Freshly ground black pepper
1/2 C plain bread crumbs
2 Tbl unsalted butter (or a few spritzes of canola spray)

For variation add one of the following:
1 cup basic tomato sauce
1 ball fresh mozzarella, cubed
1/2 cup crumbled gorgonzola cheese
1/2 cup taleggio cheese,broken into small pieces

Preheat the oven to 400 degrees and turn it on to convection if that’s a possibility. In a large pot of boiling salted water, cook the macaroni for 2 minutes less than indicated on the package.
Meanwhile, stir together the mascarpone and 1 cup of Parmesan in a small saucepan over a medium flame until the cheeses melt together, about 2 minutes. Stir in the milk, dijon, and salt and pepper to taste and keep the sauce warm over a low flame.
Drain the pasta and combine it with the sauce.
In a small bowl, stir together the remaining 1/2 cup of Parmesan and the bread crumbs.
Put the macaroni in a large baking dish; scatter the bread crumb topping over it; dot it with the butter; and bake it for 15 minutes. Serve with a simple green salad.

Image via here. Not my own but representative of how this dish looks!

a knock your socks off dinner.

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MAKE THIS!

I posted this recipe a few months back, and I’m re-posting because I made it last night and was quite taken by how unbelievably delicious this is. How could I have forgotten? (Am I being immodest?)

This dish is sweet and spicy, and it’s made its way into my list of favorite dinners, hell (!), foods. The soy sauce, butter, and pinch of sugar create a rich sauce that’s flavored with shallots, ginger, and eight cloves of garlic.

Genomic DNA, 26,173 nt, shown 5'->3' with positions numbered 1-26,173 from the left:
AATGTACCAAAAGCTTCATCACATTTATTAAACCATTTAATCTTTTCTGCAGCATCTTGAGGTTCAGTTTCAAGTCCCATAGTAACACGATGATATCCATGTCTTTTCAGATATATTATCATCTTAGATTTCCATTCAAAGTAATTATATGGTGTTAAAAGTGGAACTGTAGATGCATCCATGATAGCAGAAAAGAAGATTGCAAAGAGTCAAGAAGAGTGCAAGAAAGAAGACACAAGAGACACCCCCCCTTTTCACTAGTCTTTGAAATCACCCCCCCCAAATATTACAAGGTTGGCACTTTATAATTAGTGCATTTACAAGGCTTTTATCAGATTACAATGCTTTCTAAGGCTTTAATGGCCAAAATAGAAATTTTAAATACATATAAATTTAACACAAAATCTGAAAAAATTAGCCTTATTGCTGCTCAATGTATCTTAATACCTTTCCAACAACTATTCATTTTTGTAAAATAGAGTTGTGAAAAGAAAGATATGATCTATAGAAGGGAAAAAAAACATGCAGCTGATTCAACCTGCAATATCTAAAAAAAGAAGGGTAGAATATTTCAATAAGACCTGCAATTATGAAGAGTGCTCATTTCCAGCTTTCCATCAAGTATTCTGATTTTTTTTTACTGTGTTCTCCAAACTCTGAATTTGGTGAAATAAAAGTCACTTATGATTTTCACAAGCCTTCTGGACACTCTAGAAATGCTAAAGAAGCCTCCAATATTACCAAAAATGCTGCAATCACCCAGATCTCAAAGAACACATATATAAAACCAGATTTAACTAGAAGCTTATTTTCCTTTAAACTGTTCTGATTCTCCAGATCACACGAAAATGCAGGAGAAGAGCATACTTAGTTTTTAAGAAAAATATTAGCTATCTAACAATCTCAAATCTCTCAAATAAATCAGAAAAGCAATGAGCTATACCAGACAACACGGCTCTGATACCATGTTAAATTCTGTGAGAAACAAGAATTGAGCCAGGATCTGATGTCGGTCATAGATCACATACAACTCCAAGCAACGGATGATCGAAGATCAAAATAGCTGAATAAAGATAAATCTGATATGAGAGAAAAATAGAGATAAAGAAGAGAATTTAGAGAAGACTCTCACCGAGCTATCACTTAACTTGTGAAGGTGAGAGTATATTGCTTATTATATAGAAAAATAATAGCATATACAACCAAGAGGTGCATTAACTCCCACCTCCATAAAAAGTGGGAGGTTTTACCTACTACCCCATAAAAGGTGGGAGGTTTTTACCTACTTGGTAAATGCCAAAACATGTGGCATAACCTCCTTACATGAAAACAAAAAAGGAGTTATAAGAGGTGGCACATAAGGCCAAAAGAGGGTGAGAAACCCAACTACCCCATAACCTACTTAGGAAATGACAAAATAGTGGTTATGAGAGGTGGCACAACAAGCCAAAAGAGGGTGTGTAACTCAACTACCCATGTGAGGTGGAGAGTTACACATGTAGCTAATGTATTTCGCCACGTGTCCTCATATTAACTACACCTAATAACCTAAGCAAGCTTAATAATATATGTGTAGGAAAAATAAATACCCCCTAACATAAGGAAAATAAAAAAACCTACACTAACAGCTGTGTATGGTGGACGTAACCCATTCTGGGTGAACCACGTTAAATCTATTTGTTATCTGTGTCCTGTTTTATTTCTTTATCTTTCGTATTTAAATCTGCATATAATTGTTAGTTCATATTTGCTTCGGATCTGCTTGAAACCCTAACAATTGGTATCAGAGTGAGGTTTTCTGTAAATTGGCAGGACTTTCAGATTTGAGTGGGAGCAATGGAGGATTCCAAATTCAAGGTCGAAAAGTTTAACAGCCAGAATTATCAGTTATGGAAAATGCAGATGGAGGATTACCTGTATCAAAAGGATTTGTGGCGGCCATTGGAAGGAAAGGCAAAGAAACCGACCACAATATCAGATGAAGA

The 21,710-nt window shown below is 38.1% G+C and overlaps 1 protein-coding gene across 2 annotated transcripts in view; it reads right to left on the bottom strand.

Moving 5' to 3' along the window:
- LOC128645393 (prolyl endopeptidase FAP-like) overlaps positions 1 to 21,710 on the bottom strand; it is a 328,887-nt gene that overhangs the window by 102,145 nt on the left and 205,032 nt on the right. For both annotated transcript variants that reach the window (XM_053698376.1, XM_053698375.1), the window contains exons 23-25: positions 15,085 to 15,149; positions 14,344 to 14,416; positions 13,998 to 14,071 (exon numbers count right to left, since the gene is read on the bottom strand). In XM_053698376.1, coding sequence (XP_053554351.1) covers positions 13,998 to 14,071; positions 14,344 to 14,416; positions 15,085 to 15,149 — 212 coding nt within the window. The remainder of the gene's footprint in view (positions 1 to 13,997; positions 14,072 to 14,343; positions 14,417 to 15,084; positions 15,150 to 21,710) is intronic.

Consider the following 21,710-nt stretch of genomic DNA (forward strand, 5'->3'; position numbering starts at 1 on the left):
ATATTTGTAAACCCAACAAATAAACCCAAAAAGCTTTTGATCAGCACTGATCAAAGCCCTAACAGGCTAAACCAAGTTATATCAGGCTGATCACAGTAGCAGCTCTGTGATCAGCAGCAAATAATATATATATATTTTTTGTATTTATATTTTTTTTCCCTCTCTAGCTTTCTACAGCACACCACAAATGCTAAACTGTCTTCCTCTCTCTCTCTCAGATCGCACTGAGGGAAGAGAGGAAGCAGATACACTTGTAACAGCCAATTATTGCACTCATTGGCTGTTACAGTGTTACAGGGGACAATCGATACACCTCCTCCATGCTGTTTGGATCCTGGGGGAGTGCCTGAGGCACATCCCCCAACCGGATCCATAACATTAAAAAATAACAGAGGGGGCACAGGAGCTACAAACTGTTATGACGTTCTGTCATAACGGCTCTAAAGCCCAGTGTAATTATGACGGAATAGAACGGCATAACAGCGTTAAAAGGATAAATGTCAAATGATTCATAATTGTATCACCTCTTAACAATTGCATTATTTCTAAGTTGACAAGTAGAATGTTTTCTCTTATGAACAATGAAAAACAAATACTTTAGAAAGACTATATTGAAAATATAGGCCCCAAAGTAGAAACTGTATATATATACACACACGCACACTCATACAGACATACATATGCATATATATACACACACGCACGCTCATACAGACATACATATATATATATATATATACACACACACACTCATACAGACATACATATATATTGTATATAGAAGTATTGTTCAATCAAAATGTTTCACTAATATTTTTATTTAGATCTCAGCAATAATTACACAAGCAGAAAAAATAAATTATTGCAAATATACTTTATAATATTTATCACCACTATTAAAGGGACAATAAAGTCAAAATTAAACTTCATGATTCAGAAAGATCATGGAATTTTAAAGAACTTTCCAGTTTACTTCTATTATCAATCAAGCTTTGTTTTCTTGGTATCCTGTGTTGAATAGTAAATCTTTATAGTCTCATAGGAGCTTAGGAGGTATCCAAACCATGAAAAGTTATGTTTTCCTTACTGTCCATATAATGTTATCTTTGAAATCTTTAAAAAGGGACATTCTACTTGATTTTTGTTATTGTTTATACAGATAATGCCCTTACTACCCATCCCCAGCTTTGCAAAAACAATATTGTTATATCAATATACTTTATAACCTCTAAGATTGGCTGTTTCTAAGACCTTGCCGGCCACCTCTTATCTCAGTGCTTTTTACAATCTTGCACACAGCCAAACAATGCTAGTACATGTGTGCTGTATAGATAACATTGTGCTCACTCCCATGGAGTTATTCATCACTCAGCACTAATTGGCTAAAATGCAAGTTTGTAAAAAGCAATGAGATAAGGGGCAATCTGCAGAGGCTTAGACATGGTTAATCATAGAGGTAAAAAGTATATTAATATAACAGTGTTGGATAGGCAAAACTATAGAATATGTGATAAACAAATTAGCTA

It’s slightly more labor-intensive than most dinners I make, but it’s totally worth it. (Buy a garlic press if you don’t have one. It’ll save you some trouble; plus, I think they’re fun to use.)

My boyfriend said this is the best tofu dish he’s ever had, and I think I may agree, save for Tamarind Tree’s Lemongrass Tofu. I just checked the fridge hoping for leftovers but none in sight! Enjoy!!

lv, molly

Black Pepper Tofu

Serves 3 generously

Adapted (AKA “healthified) from Lottie + Doof

600 grams extra firm tofu, pressed
All purpose flour
Vegetable or olive oil
3″ piece ginger, chopped finely
1 serano chili, seeds removed, sliced thinly
1/2 cup thinly sliced shallots (about 2 large)
8 large garlic cloves, minced
3-4 Tbl unsalted butter
2 Tbl peppercorns, coarsely crushed
3 Tbl tamari (strongly flavored soy sauce)
3 Tbsp soy sauce
1 1/2 Tbsp caster sugar (superfine sugar)
10 thin scallions, chopped into 1/2″ segments
Jasmine or brown rice, for serving

Cut the tofu into 1/2″ blocks and toss them in flour, shaking off the excess. Pour enough oil into a nonstick frying pan to create a shallow coat, and bring up to frying heat. Cook the tofu in batches in the oil, turning the pieces as you go. Once they are golden all around, and have a thin crust, transfer to a paper towel to drain excess oil.
Remove the oil and any sediment from the pan, and add the butter. Once it has melted, add the shallots, chillies, garlic and ginger, and sauté for about 15 minutes on low-medium heat, stirring occasionally, until the contents of the pan are shiny and totally soft. While you wait, crush the peppercorns, using a pestle and mortar or a spice grinder. They should be quite coarse.
When the shallots and chillies are soft, add the soy sauces and the sugar, stir; then stir in the crushed pepper. Warm the tofu in the sauce for about a minute, then add the spring onion and stir through. Serve hot with steamed rice and a side of vegetables.

Black Pepper Tofu

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bye, bittman.

I’m sad that Mark Bittman’s New York Times’ column “The Minimalist” is coming to an end. I’ll miss his quirky instructional videos and elegantly simple (… dare I say “minimal”?) vegetarian recipes.

Here are a few of my favorite Bittman recipes. I make these regularly and am grateful to Bittman for years of wonderful recipes and commentary on health and sustainability. His column is one of the reasons I love to cook.

Often the simplest combinations of whole foods are the most delicious, elegant, and comforting. Thanks to Mark Bittman for teaching me that. lv, molly

Pasta with Fried Eggs

Soccas

Papaya Salsa

Various Dals

No-Knead Bread

Broccoli Rabe with Toasted Garlic & Breadcumbs

Proper Scones

101 Easy Appetizers

101 Simple Meals